More thoughts on e-Books

This week I have done a lot of thinking about eBooks, have talked to a few people on Twitter and enjoyed a really good discussion on the subject at EdTechRoundup.

Lots of things were said about the pros and cons of various device;

  • Doug Belshaw [I think] said that when £20 phones from ASDA are stable platforms for eBooks then they are truly ready to be embedded.
  • Tony Sheppard wondered why a single-use device like an eBook reader would be preferable to a multi-function device.
  • Several people have mentioned that various new eBook readers are due out early next year, which should cause prices to drop significantly.

And a long discussion about the pros and cons of using electronic textbooks was very interesting (blog posts by Donald Clark and John McMillen were pointed out to me, and the comments in Donald’s post in particular made for very worthwhile reading).

But having gotten a bit confuddled and started waffling, Nick Dennis gave me perhaps the most sound advice of the evening: “I think the principle we need to think about is what are you trying to achieve? Then ask will the PDAs help?”

I had certainly taken the initial idea and thought “What can I do with this”, rather than the other way around. Tail wagging the dog would be the apporpriate phrase I think.

And what I want to do is to get students reading. Simple as that. How? Buy 2-4 devices, select students from my form group,  load the devices up with free books and stories for a start. Possibly show students how to take online text and package it up in a format suitable for reading and definitely discuss acceptable use (e.g. must bring it on certain days, must look after it, no porn, not to be used in other lessons [as per school policy]).

I would need to decide on a policy regarding installing additional applications, clear the project with SMT (am reasonably hopeful on that one), decide who gets the devices (Reluctant readers? Control group? Random selection?) and also decide on some method of measuring the success of the project.

So lots still to think about, but I feel like I’m making progress – at least in my own mind.

Encouraging literacy


We’ve discovered an interesting trend at school. Although results have consistently gone up and the students are generally good at written work, they’re not as strong when it comes to reading – particularly whn required to analyse what I would consider to be fairly basic chunks of writing. I could rant about spoon-feeding, league tables, a culture that is afraid to allow students to fail and so on (and, to be honest, I have. At lenght. And frequently) but instead I’m looking at methods to improve the situation.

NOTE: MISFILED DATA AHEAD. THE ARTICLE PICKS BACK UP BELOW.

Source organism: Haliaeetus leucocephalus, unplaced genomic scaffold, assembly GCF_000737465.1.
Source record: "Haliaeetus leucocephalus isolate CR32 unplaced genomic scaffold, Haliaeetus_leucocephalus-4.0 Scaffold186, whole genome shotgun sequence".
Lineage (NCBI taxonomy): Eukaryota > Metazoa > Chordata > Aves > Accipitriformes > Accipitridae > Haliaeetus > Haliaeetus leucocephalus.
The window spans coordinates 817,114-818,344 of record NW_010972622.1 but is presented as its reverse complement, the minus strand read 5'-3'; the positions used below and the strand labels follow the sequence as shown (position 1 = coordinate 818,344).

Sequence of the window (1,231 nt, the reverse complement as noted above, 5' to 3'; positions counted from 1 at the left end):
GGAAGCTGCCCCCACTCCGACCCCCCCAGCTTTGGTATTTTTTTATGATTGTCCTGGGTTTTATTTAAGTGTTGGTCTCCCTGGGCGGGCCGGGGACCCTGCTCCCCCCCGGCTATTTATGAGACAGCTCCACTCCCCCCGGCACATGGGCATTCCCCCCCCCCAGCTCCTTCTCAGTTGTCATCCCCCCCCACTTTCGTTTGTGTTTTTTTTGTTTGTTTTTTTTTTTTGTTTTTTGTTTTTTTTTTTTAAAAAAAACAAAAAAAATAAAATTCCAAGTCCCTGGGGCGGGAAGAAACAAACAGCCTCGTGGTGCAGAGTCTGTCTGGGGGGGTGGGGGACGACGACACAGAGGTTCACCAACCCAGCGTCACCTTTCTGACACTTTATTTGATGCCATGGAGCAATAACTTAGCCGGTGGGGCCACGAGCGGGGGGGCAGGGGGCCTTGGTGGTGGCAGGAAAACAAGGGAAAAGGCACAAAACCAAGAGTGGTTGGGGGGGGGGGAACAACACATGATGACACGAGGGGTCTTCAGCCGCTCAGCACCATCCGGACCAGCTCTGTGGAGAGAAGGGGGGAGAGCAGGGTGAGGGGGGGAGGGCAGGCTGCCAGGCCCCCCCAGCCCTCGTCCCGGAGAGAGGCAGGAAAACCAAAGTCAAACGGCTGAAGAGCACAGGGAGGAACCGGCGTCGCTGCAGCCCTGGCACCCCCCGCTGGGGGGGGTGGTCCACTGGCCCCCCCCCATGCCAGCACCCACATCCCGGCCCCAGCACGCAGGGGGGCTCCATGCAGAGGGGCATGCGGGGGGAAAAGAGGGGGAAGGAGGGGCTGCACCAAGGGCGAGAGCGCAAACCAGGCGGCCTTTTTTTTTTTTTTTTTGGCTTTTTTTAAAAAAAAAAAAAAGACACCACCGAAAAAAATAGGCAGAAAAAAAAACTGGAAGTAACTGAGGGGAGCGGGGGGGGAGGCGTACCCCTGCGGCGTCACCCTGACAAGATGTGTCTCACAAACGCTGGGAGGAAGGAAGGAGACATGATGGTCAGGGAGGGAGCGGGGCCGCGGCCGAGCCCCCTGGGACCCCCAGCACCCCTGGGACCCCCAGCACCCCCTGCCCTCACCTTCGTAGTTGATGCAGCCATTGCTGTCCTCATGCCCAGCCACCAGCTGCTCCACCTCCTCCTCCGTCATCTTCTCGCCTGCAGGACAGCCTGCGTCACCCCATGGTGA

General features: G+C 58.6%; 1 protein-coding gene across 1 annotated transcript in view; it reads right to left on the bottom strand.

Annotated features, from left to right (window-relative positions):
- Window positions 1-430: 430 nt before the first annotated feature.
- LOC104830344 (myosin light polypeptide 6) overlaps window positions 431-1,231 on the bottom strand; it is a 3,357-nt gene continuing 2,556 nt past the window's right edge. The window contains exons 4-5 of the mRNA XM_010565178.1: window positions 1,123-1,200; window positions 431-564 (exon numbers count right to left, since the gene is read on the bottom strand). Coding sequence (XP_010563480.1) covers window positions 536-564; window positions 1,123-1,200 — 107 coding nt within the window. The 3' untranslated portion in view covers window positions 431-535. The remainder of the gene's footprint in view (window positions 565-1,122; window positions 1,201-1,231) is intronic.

Required Reading

It’s long been a school rule that tutors get their form group to read, silently, for 15 minutes in morning registration once a week. In practice, I know that in some groups this works well, and in others it really doesn’t. My Y11 form seem particularly resistant, with even the bright and usually willing pupils complaining that they would prefer to read in their own time.

Audio Short Stories

A solution to this that is in the pipeline is to take short audiobooks (e.g. Roald Dahl’s ‘The Landlady), give the students a printed copy of the text, play the story through and set some simple multiple-choice questions as a group quiz or competition. I quite like this idea, although I can see it getting old quite quickly if over-used.


Now this is the main point of the post. Back in June I attended the Achievement Show, and saw a presentation by Rising Stars relating to the use of eBooks in school (KS2 & 3). There are a couple of ideas including reading books on mobile devices (becauase they are inherently more appealing than reading from paper supposedly, although that’s a whole issue in itself), students turning their own stories into eBooks (a fairly simple process) and potentially even using the device itself to perform some task – writing a review, annotating or highlighting parts of the story, using a built in dictionary to explain the words, all sorts of things.

I’m quite keen to have a deeper look at the practicalities and benefits of such a scheme and have put together a small mind-map outlining my thoughts.

Without wanting to repeat myself too much, I need to consider the pros and cons of various devices. I already use a smartphone for reading books, and SUMSonline are offering a good deal on refurbished Dell Axims with their maths software already onboard – but the screens are going to be quite small.

Sony eBook readers are lovely devices, but are pretty bulky, expensive and can;t do anything else (this is could be a good and a bad thing depending on your point of view).

The DS and PSP option is similar to PDAs, but with more opportunities for blurring the lines between entertainment and education (see comment in parentheses, above).

We have a class set of Asus EeePCs (7″, 4GB versions) which may be rendered obsolete in the next upgrade cycle. Again with the plethora of distractions and the bulkiness, but they are already networked and have a keyboard for performing some of the comprehension/reviewing/discussing type tasks.

So. Lots to think about.

Any ideas?